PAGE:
Trillions: How a Band of Wall Street Renegades Invented the Index Fund and Changed Finance Forever by Robin Wigglesworth - review by Ian Fraser

Ian Fraser

Fortune Favours the Passive

Trillions: How a Band of Wall Street Renegades Invented the Index Fund and Changed Finance Forever

By

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There has been a tectonic shift in the world of investment in the past half-century. It has probably passed the average lay person by, but trillions of pounds of investors’ cash has flowed out of so-called ‘active’ funds – ones that are overseen by handsomely rewarded fund managers, who are supposed to use their brain power to choose where clients’ money should be invested – and into much cheaper ‘passive’ funds, which are overseen by computers and clerical staff and spread investors’ cash around so that their investments mirror particular stock market or bond market indices. In Trillions, the Financial Times’s global finance correspondent Robin Wigglesworth tells the story of this quiet revolution, describing it as ‘one of the most profound forces to rip through the finance industry in history’ and as a development that ‘could ultimately help reshape capitalism itself’.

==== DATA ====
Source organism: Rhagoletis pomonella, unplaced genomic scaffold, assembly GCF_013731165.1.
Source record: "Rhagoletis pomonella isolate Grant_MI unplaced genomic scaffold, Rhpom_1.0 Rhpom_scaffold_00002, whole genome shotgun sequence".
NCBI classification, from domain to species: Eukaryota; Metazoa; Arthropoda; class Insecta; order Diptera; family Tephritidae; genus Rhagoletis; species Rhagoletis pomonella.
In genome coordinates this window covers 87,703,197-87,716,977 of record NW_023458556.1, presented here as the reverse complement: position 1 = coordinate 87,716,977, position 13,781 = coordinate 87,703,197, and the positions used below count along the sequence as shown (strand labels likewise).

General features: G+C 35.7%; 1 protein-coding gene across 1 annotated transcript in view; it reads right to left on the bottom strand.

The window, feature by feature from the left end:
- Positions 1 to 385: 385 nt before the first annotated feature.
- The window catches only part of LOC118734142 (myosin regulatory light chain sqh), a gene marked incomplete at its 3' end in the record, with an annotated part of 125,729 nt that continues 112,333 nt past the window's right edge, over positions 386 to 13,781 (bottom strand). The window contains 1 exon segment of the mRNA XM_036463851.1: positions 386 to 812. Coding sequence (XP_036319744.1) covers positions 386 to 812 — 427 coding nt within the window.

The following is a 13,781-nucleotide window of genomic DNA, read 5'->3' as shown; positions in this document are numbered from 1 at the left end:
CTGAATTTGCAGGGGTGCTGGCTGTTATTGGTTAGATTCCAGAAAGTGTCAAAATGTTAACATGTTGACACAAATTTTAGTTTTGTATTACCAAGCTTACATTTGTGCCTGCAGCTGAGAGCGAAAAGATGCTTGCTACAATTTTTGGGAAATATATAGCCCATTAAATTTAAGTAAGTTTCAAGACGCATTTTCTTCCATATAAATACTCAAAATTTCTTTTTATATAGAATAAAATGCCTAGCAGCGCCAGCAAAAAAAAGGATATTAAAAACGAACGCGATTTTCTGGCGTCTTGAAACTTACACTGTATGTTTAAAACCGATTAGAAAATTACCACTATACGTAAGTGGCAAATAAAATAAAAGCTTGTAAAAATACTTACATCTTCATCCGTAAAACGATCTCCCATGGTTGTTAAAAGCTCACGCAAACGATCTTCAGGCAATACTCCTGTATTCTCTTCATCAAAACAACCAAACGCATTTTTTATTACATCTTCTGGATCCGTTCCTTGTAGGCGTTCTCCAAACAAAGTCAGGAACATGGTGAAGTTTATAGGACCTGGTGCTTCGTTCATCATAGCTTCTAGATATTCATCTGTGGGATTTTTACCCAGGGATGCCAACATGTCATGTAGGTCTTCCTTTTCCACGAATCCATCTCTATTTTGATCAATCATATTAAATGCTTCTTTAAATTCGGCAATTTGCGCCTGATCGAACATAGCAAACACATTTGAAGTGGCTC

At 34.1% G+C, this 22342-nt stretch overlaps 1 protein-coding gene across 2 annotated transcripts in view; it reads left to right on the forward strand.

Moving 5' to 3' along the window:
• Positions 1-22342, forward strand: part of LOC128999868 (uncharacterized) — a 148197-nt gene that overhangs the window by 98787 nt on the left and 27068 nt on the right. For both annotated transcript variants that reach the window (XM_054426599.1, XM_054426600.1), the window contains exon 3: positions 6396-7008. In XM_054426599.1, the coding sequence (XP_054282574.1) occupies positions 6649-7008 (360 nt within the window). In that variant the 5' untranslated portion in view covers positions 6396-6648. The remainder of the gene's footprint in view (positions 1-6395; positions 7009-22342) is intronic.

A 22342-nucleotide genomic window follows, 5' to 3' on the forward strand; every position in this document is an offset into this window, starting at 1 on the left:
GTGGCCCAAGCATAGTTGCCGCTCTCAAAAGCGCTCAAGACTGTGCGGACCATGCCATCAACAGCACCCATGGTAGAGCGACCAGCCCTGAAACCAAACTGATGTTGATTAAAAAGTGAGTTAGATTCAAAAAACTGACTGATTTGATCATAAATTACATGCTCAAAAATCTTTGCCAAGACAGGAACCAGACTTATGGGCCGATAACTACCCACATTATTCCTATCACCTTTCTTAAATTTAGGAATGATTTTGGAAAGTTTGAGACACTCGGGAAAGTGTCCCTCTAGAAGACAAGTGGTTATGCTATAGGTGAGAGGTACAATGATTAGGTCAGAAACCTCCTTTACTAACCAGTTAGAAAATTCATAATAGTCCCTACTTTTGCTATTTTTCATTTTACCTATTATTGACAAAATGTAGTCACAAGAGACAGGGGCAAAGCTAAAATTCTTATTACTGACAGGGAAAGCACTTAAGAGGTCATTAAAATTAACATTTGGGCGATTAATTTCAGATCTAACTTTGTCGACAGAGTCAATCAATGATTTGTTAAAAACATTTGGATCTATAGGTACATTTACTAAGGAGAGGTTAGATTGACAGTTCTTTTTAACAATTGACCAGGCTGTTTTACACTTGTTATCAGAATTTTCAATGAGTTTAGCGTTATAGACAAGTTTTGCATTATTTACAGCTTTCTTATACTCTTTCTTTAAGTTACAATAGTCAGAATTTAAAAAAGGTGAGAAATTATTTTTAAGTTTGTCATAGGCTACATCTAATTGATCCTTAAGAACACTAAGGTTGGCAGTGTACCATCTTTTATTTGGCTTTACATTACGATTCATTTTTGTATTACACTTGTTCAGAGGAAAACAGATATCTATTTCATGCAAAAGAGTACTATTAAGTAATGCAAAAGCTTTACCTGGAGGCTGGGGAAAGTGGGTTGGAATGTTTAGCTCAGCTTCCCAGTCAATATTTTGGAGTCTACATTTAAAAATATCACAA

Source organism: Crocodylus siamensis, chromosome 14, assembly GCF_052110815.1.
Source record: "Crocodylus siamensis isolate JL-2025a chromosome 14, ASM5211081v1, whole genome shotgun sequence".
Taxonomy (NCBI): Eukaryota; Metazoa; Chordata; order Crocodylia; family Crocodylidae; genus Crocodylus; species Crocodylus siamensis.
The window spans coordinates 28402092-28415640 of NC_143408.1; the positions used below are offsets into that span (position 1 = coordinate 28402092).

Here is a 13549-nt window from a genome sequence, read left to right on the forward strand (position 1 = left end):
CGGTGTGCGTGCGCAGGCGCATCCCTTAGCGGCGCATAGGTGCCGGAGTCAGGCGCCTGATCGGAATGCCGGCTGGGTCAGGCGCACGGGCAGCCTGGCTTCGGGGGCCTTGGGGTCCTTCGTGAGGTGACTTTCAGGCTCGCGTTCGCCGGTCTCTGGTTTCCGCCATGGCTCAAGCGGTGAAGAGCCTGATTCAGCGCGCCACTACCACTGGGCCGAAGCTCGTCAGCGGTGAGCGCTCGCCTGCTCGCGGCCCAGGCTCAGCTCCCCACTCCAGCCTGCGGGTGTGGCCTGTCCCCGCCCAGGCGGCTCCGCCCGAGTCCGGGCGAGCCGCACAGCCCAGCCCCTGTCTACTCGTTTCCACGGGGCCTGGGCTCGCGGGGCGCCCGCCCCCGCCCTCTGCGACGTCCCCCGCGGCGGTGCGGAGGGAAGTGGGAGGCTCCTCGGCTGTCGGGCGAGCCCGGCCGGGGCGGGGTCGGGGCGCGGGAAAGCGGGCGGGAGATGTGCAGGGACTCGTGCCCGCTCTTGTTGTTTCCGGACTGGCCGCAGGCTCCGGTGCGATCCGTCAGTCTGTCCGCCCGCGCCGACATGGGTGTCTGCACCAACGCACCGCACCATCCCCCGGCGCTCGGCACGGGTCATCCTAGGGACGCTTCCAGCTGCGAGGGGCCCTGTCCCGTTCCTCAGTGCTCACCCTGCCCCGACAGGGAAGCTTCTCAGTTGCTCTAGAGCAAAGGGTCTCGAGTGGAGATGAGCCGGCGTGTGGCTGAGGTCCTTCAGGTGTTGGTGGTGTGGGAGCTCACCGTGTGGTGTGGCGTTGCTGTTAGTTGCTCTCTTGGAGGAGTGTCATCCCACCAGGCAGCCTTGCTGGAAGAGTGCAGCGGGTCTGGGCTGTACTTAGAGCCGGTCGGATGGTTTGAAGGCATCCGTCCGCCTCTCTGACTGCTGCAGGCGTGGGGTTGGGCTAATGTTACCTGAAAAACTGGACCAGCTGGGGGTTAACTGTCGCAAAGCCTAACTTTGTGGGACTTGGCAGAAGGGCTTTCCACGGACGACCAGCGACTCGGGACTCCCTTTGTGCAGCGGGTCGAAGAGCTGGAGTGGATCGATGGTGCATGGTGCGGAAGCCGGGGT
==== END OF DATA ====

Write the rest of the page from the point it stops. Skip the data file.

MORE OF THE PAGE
Part investment history, part paean to the godfathers of index tracking, the book opens with the story of a high-stakes bet made in 2007 between the billionaire investor Warren Buffett and a successful hedge fund manager named Ted Seides. Buffett bet that an automated fund would make more

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